By Robert A. Holden, Esq., Senior Vice President
While paraphrasing Homer Simpson’s comments on alcohol may not be the most complimentary way to address implementation of federal health care standards at the state level, it may be the clearest way to relate the conflicting pressures on state officials trying to utilize federal evidence-based standards and other federally sourced information in the implementation of their own state programs. Certainly adapting federal legislation and regulation into use at the state level is nothing new. Nevertheless, the volume of information consumed by state regulators and the increased engagement of state officials in so many facets of health care delivery and reimbursement mean that federal determinations have a much greater chance of being applied in ways that can cause unintended results. In an era of limited state budgets, using valuable evidence-based determinations from federal sources can solve a number of legitimate short- and long-term regulatory needs. We have experienced firsthand the challenge of communicating the limitations of utilizing those policies in state programs as we have advised and assisted clients addressing the advocacy challenge.
An increasingly common and clear example of this issue is the application of Medicare standards in state workers’ compensation fee schedules. Appreciating the tremendous volume of work needed to develop fee schedules for medical services, products and procedures has led a number of states to adopt the resource‐based relative value scale (“RBRVS”) utilized by the United States Department of Health and Human Services Centers for Medicare and Medicaid Services (CMS) in Medicare fee schedules as a component of state regulated workers’ compensation fee schedules. Developing an independent fee schedule as comprehensive as that produced by CMS would substantially challenge the administrative budget of any state program. Even with this administrative economy, utilizing pricing and reimbursement structures appropriate for one program may cause a number of specific problems in another program. While it may be appropriate to utilize fewer diagnostic procedures in age-related issues, those procedures may be vital in traumatic workplace injury.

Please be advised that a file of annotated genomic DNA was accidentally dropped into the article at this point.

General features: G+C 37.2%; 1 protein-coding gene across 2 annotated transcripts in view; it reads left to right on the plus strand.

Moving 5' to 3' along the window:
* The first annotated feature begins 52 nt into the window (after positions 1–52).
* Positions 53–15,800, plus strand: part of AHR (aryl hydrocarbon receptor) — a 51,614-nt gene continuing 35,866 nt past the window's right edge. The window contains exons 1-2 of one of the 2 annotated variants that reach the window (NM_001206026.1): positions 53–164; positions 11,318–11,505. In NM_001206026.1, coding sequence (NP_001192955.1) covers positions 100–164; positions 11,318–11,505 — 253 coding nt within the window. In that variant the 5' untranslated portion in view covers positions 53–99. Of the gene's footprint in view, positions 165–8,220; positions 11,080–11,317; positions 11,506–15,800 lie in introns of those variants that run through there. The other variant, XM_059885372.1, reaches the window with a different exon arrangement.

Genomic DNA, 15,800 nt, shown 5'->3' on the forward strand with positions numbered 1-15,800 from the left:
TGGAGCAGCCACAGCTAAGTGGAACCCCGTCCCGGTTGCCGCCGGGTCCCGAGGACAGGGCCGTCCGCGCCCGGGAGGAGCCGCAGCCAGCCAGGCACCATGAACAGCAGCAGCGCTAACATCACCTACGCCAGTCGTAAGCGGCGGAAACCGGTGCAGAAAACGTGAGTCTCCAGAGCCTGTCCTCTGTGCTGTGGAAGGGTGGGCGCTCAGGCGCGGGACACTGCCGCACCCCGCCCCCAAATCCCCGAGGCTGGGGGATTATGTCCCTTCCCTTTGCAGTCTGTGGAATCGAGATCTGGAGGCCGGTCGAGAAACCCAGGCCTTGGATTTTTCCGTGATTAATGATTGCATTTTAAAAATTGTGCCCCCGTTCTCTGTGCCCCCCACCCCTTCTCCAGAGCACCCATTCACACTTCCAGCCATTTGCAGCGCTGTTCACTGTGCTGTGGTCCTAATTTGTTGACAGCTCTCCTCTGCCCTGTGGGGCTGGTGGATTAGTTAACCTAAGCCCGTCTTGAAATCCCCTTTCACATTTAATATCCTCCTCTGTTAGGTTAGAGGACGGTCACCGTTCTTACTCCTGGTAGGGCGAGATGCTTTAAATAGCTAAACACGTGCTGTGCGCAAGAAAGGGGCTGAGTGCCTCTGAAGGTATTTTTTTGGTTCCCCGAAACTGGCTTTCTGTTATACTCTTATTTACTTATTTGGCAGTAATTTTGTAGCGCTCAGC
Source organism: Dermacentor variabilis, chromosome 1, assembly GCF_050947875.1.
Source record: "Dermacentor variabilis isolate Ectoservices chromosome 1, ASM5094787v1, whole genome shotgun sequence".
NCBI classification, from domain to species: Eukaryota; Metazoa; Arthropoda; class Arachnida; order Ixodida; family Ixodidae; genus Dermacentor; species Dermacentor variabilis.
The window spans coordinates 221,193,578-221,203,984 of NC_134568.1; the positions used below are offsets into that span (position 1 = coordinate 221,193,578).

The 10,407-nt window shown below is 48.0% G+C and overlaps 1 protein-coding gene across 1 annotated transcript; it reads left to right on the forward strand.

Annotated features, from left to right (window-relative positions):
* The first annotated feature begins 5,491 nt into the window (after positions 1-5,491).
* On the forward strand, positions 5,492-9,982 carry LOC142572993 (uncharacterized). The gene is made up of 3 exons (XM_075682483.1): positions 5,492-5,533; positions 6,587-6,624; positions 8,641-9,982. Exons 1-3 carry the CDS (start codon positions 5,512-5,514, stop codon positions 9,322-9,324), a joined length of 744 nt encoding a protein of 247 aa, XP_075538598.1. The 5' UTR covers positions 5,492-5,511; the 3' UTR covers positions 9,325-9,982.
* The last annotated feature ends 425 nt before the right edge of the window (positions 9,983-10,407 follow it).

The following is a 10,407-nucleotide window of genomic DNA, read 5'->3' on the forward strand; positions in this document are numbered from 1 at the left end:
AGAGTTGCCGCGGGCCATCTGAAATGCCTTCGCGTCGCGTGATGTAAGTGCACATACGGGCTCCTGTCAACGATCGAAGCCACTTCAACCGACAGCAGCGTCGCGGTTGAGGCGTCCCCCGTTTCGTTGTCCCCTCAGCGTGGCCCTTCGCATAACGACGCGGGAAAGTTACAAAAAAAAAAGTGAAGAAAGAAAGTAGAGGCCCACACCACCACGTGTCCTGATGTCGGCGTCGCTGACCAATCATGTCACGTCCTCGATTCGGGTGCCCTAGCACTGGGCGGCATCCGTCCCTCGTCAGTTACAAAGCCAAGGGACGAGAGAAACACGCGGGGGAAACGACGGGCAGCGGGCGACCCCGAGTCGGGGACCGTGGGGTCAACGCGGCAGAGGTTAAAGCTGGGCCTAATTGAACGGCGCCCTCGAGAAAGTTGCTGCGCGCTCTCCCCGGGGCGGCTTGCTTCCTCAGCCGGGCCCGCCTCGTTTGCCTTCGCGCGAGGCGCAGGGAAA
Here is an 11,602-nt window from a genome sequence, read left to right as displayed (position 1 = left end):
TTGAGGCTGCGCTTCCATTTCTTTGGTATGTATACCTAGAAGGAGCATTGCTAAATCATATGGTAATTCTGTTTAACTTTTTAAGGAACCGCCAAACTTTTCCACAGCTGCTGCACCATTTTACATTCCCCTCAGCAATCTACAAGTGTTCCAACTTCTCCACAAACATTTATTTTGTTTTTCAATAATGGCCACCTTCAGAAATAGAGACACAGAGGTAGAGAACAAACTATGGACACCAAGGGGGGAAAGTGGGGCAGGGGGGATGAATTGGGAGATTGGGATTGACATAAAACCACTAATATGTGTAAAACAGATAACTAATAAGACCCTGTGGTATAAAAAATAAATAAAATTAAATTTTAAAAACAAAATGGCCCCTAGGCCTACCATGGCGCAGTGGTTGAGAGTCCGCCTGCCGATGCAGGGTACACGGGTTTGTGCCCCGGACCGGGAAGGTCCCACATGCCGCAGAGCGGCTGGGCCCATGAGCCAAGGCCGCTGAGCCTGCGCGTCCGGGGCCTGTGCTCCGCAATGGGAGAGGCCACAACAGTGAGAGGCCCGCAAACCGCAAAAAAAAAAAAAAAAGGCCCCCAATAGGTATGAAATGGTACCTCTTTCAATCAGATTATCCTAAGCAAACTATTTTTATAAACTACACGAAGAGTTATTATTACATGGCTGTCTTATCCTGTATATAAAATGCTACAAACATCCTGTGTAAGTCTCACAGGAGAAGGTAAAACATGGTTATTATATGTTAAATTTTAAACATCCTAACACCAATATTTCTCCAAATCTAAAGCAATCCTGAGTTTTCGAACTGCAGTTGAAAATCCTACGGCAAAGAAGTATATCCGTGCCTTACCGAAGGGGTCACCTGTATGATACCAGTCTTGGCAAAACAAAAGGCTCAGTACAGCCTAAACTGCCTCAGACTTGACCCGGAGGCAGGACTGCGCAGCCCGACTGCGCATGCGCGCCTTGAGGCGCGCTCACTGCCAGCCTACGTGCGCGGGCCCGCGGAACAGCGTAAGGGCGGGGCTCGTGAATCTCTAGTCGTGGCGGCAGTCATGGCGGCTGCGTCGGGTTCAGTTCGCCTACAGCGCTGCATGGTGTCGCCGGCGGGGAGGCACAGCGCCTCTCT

Similarly, states have adopted federal certifications to participate in Medicaid or Medicare as a convenient way to qualify health care vendors in state programs, or simply for participation in the health care services market at all. Be it licensure of a specific provider or receipt of a certificate of need, regulators are grateful rightfully for generally acceptable standards available at the federal level. When those standards do not fit the health care vendors and providers seeking to serve a specific market, access to care suffers.
State regulators will look increasingly to information and guidance from federal agencies for reimbursement factors, certification of providers and for treatment protocols. This information may be further magnified in specific states by medical technology assessment programs, as in Washington State and Oregon. Regardless, the advocacy challenge will be to direct regulators’ attention to focus on the gaps in adoption of these standards. We have worked with our clients to identify partners so that they collectively can promote administrative urgency in addressing these gaps. Nationally, new coalitions of providers, networks, pharmaceutical and device manufacturers have coordinated their messages on a specific population or disease state. Identifying and joining these coalitions will be critical as these issues emerge.